FAMILY BASED IMMIGRATION OVERVIEW
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Immigration through a family member who is a US citizen or permanent resident is the most common way of gaining US residency. All that is required is the qualifying family relationship. The ease with which a person can immigrate through a family member is in keeping with American notions of the importance of the family.
The first question to address in a family-based immigration case is whether a qualifying family relationship exists. Qualifying relationships are grouped into two main categories – immediate relatives and other close family members. Immediate relatives of US citizens are given special preferential treatment. First and foremost, they are allowed to immigrate in unlimited numbers. The following are immediate relatives:
· Children, unmarried and under 21
Other close family members of citizens and permanent residents are also allowed to immigrate, subject to annual numerical limitations. The following are other relatives who are allowed to immigrate, and the annual limits on each category:
· Unmarried adult children of citizens – 23,400
· Spouses and unmarried children of permanent residents – 114,200
· Married adult children of citizens – 23,400
· Siblings of citizens – 65,000
are many technical rules relating to the allotment of visas in this
group, as well as definitions of the family relationship. These will be discussed in a future article.
Preparing the INS application
The elements of the application that must be submitted to the INS are the same for each type of family member. The main INS form that is used in all family cases is the I-130 Petition for Alien Relative. The petitioning relative must complete this form. The application must include documentation of the qualifying family relationship, and of the petitioner’s status as a citizen or permanent resident. The filing fee is $110. When the application is made for a spouse, it must include copies of Form G-325A – Biographic Information for each spouse, as well as two color photos of each spouse. When the application is filed for an immediate relative not subject to annual numerical limitation and the relative is in the US, an application for adjustment of status may be filed at the same time.
If the petitioner is in the US, the application is filed with either the appropriate INS Service Center or INS local office. Applications for immediate relatives are filed with local offices, and those for other relatives are filed with the Service Center. If the petitioner is outside the US, they may file the application either with the Service Center that had jurisdiction over the place where they last resided in the US, or with the overseas INS office that has jurisdiction over their overseas residence. If the petitioner is overseas on US government business, the application is filed in the US. In some cases, a petitioner residing outside the US may file the application with the US consulate having jurisdiction over their residence. However, not all US consulates accept such petitions.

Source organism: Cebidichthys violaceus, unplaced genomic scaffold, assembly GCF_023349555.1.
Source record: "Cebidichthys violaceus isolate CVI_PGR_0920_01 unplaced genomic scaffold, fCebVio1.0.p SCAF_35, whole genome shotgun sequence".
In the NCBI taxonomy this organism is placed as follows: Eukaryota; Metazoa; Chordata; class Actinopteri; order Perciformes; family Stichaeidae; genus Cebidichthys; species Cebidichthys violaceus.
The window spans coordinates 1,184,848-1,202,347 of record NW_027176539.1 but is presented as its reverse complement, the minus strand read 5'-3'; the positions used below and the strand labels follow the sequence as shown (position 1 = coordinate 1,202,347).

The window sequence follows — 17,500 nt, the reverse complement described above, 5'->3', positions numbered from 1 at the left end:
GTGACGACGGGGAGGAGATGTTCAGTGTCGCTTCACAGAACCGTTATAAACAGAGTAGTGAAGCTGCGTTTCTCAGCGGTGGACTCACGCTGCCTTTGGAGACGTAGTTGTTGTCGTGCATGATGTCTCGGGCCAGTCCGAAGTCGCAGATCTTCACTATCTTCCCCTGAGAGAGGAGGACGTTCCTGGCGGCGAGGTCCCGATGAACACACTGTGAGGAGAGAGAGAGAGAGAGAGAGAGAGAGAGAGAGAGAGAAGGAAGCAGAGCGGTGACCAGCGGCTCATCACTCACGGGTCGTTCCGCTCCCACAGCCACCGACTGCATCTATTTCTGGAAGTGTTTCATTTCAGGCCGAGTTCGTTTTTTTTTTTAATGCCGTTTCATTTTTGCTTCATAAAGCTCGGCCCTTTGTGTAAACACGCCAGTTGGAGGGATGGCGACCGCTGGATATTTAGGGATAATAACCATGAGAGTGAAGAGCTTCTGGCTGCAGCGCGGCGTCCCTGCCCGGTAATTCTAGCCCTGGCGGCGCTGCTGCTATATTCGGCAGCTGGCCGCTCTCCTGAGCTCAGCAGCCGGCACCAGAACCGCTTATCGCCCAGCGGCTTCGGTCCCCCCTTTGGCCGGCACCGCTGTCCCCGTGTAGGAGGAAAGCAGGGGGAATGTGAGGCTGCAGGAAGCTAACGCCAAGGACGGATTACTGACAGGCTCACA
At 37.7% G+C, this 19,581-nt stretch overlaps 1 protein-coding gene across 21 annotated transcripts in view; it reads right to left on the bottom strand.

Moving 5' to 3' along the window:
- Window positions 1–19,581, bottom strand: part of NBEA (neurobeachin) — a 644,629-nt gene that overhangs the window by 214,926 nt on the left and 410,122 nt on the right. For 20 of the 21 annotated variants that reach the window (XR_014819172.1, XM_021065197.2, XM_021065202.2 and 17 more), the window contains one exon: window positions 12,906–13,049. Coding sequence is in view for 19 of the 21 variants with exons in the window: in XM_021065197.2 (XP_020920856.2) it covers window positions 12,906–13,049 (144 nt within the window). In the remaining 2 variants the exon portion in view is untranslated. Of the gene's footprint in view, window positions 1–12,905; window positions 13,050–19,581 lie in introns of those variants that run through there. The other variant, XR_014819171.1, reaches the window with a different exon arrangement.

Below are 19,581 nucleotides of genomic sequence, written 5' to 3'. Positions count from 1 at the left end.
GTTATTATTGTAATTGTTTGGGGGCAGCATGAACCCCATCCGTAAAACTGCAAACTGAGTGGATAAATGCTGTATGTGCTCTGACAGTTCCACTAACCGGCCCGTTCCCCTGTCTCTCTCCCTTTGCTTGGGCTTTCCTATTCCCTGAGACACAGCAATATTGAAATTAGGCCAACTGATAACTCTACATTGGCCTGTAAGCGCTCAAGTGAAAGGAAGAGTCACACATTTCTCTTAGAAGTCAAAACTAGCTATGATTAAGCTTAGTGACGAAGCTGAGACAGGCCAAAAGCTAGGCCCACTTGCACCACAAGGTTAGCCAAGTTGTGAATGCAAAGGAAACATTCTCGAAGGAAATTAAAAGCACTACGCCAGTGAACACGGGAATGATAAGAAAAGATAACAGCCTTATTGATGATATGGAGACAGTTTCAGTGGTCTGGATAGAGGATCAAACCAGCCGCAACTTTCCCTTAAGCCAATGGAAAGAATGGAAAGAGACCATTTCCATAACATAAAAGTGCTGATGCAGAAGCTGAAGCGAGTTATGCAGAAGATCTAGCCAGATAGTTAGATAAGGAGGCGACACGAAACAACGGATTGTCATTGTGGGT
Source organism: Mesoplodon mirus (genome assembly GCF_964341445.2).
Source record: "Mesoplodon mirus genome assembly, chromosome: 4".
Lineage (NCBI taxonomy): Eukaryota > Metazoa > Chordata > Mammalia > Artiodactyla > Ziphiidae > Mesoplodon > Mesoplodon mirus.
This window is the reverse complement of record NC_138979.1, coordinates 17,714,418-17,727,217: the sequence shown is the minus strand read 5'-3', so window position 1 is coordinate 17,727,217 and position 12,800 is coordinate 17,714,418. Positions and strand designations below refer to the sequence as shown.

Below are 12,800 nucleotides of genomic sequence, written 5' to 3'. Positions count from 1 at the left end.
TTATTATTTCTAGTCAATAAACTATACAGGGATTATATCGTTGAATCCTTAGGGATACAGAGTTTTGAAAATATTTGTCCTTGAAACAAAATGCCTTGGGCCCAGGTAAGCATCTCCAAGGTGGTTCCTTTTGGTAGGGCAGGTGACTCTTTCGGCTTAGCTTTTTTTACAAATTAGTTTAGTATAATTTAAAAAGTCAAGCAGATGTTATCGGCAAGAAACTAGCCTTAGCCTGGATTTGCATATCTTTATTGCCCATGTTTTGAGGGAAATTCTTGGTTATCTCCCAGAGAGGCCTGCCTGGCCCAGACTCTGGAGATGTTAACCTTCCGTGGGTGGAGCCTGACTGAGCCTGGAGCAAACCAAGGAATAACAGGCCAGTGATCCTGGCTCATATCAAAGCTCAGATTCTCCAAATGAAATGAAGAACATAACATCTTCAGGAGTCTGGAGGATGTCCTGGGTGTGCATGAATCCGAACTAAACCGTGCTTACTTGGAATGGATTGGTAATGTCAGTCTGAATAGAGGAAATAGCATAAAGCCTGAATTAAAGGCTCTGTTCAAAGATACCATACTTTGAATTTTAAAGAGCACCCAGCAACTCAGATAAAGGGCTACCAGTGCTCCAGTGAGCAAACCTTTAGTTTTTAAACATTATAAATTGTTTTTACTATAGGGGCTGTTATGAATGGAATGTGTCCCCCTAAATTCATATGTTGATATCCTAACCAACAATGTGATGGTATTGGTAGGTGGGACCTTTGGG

If the application is in order and shows the qualifying relationship, if the alien is an immediate relative, they can either adjust status or immediately apply for an immigrant visa at a US consulate. If the alien is not an immediate relative, they must wait until a visa number become available to either adjust status or apply for an immigrant visa. In such cases, the priority date is the date on which the INS received the complete application.
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OBTAINING PERMANENT RESIDENCE THROUGH A SPOUSE
relationship is one of the most common bases for immigration to the US.
US citizens can petition for foreign-born spouses as immediate
relatives, meaning the spouse will have an immediately available visa
number. Lawful permanent
residents can petition for their spouses, but the petition falls into
the second preference family category.
There is an annual limit of 114,200 visas in this category, plus
whatever visas are unused in the first preference.
The second preference also includes adult unmarried children of
permanent residents. Within
the second preference, spouses receive 77 percent of the visas, or just
under 88,000. Spouses are
also eligible to immigrate as derivative beneficiaries of a married
adult child of a citizen and of brothers or sisters of citizens.
the marriage valid at the time of performance?
cases where one of the parties had previously been married, the divorce
must be final and valid. Divorces
in which neither party was present in the jurisdiction granting the
divorce are almost always invalid, whereas those granted in a
jurisdiction where both parties were present are almost always valid.
Divorces granted when only one person was present, particularly
those that occur in countries known for granting divorces in such cases,
are highly suspect. Whether
a subsequent marriage is valid depends on the law of the place of the
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